What is BMI?

Body mass index

The body mass index (BMI), or Quetelet index, is a measure for human body shape based on an individual’s weight and height. It was devised between 1830 and 1850 during the course of developing “social physics”. Body mass index is defined as the individual’s body mass divided by the square of their height. The formulae universally used in medicine produce a unit of measure of kg/m2. BMI can also be determined using a BMI chart, which displays BMI as a function of weight (horizontal axis) and height (vertical axis) using contour lines for different values of BMI or colors for different BMI categories.

\mathrm{BMI} = \frac{\text{mass}(\text{kg})}{\left(\text{height}(\text{m})\right)^2}
= \frac{\text{mass}(\text{lb})}{\left(\text{height}(\text{in})\right)^2}\times 703 


While the formula previously called the Quetelet Index for BMI dates to the 19th century, the new term “body mass index” for the ratio and its popularity date to a paper published in the July edition of 1972 in the Journal of Chronic Diseases by Ancel Keys, which found the BMI to be the best proxy for body fat percentage among ratios of weight and height; the interest in measuring body fat being due to obesity becoming a discernible issue in prosperous Western societies. BMI was explicitly cited by Keys as being appropriate for population studies, and inappropriate for individual diagnosis. Nevertheless, due to its simplicity, it came to be widely used for individual diagnosis, despite its inappropriateness.

BMI provided a simple numeric measure of a person’s thickness or thinness, allowing health professionals to discuss overweight and underweight problems more objectively with their patients. However, BMI has become controversial because many people, including physicians, have come to rely on its apparent numerical authority for medical diagnosis, but that was never the BMI’s purpose; it is meant to be used as a simple means of classifying sedentary (physically inactive) individuals, or rather, populations, with an average body composition.   For these individuals, the current value settings are as follows: a BMI of 18.5 to 25 may indicate optimal weight; a BMI lower than 18.5 suggests the person is underweight while a number above 25 may indicate the person is overweight; a person may have a BMI below 18.5 due to disease; a number above 30 suggests the person is obese (over 40, morbidly obese).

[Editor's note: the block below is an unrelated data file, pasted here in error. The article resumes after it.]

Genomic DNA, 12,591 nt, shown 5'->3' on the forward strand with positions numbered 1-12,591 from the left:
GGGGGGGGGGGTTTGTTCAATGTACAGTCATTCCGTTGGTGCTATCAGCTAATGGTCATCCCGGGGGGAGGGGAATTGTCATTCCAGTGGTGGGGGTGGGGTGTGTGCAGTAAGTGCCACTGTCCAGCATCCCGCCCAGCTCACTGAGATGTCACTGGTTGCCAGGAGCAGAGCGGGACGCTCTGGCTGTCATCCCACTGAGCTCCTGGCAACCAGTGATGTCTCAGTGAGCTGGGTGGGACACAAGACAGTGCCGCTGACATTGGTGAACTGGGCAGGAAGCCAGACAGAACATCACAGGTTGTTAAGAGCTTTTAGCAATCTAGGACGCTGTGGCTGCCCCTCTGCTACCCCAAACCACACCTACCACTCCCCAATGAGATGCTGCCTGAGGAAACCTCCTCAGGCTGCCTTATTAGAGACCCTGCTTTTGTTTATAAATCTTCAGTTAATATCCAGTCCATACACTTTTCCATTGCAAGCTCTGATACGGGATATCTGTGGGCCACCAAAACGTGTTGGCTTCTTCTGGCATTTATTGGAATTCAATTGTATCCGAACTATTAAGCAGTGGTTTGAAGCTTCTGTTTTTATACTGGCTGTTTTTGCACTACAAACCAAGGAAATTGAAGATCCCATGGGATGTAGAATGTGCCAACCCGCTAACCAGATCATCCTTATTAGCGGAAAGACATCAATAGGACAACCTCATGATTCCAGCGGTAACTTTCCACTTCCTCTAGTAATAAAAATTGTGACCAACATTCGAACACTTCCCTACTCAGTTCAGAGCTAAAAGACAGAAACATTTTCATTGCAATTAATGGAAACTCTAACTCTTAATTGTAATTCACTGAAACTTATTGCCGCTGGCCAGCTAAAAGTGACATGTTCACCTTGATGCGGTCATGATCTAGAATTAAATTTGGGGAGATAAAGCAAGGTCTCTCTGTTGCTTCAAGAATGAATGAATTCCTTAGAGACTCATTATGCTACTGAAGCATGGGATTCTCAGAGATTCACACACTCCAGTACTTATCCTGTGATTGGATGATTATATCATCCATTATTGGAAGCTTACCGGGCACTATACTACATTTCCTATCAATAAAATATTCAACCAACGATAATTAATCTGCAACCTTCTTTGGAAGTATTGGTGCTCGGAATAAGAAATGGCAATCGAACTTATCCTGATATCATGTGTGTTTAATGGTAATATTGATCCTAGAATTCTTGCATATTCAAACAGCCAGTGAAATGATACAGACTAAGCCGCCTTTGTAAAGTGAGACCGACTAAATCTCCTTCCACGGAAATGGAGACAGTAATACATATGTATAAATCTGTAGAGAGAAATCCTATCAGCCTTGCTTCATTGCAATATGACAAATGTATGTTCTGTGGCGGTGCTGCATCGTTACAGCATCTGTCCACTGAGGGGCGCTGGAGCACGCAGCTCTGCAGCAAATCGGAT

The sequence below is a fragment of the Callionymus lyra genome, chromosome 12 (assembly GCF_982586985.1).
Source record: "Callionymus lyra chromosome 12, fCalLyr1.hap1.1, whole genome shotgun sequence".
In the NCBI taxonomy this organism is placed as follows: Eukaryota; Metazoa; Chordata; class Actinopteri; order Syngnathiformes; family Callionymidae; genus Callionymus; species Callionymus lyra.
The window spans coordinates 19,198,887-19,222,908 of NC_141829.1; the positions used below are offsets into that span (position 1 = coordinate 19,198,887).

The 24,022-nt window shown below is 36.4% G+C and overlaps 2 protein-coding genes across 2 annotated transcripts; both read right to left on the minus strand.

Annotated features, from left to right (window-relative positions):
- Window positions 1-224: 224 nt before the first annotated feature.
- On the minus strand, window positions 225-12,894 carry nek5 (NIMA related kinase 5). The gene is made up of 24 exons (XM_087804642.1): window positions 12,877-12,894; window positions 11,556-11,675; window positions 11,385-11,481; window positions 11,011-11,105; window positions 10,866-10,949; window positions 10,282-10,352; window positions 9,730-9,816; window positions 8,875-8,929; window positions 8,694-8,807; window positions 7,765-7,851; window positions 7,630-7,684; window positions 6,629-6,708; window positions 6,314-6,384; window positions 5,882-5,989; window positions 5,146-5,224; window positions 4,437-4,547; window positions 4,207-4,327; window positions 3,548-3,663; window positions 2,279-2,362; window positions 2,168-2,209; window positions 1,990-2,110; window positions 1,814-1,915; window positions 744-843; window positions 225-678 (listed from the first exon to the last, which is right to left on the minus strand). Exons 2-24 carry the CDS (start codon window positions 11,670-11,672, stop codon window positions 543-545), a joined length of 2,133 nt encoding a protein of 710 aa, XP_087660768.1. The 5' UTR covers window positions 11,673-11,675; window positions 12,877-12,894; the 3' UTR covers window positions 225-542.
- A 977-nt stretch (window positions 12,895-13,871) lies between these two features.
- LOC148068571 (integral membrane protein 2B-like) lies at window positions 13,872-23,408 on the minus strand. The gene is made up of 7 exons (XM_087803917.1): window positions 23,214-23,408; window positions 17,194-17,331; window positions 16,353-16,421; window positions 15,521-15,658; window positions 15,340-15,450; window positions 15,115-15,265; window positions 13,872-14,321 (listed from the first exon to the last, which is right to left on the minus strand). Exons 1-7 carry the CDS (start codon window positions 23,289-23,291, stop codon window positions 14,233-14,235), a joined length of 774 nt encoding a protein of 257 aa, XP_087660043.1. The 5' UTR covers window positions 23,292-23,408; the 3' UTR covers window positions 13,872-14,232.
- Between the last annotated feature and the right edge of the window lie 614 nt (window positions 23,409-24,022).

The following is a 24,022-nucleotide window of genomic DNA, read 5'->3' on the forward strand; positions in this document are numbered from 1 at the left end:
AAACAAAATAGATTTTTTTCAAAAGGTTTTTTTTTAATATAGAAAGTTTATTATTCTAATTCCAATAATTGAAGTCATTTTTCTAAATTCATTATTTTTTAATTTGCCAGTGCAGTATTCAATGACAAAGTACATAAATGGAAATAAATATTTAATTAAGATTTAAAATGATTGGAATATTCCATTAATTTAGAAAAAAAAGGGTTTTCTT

A frequent use of the BMI is to assess how much an individual’s body weight departs from what is normal or desirable for a person of his or her height. The weight excess or deficiency may, in part, be accounted for by body fat (adipose tissue) although other factors such as muscularity also affect BMI significantly (see discussion below and overweight). The WHO regards a BMI of less than 18.5 as underweight and may indicate malnutrition, an eating disorder, or other health problems, while a BMI greater than 25 is considered overweight and above 30 is considered obese. These ranges of BMI values are valid only as statistical categories

Category BMI range – kg/m2 BMI Prime
Very severely underweight less than 15 less than 0.60
Severely underweight from 15.0 to 16.0 from 0.60 to 0.64
Underweight from 16.0 to 18.5 from 0.64 to 0.74
Normal (healthy weight) from 18.5 to 25 from 0.74 to 1.0
Overweight from 25 to 30 from 1.0 to 1.2
Obese Class I (Moderately obese) from 30 to 35 from 1.2 to 1.4
Obese Class II (Severely obese) from 35 to 40 from 1.4 to 1.6
Obese Class III (Very severely obese) over 40 over 1.6

United States

In 1998, the U.S. National Institutes of Health and the Centers for Disease Control and Prevention brought U.S. definitions into line with World Health Organization guidelines, lowering the normal/overweight cut-off from BMI 27.8 to BMI 25.  The U.S. National Health and Nutrition Examination Survey of 1994 indicated that 59% of American men and 49% of women had BMIs over 25. Morbid obesity—a BMI of 40 or more—was found in 2% of the men and 4% of the women. The newest survey in 2007 indicates a continuation of the increase in BMI: 63% of Americans are overweight or obese, with 26% now in the obese category (a BMI of 30 or more). There are differing opinions on the threshold for being underweight in females; doctors quote anything from 18.5 to 20 as being the lowest index, the most frequently stated being 19. A BMI nearing 15 is usually used as an indicator for starvation and the health risks involved, with a BMI less than 17.5 being an informal criterion for the diagnosis of anorexia nervosa.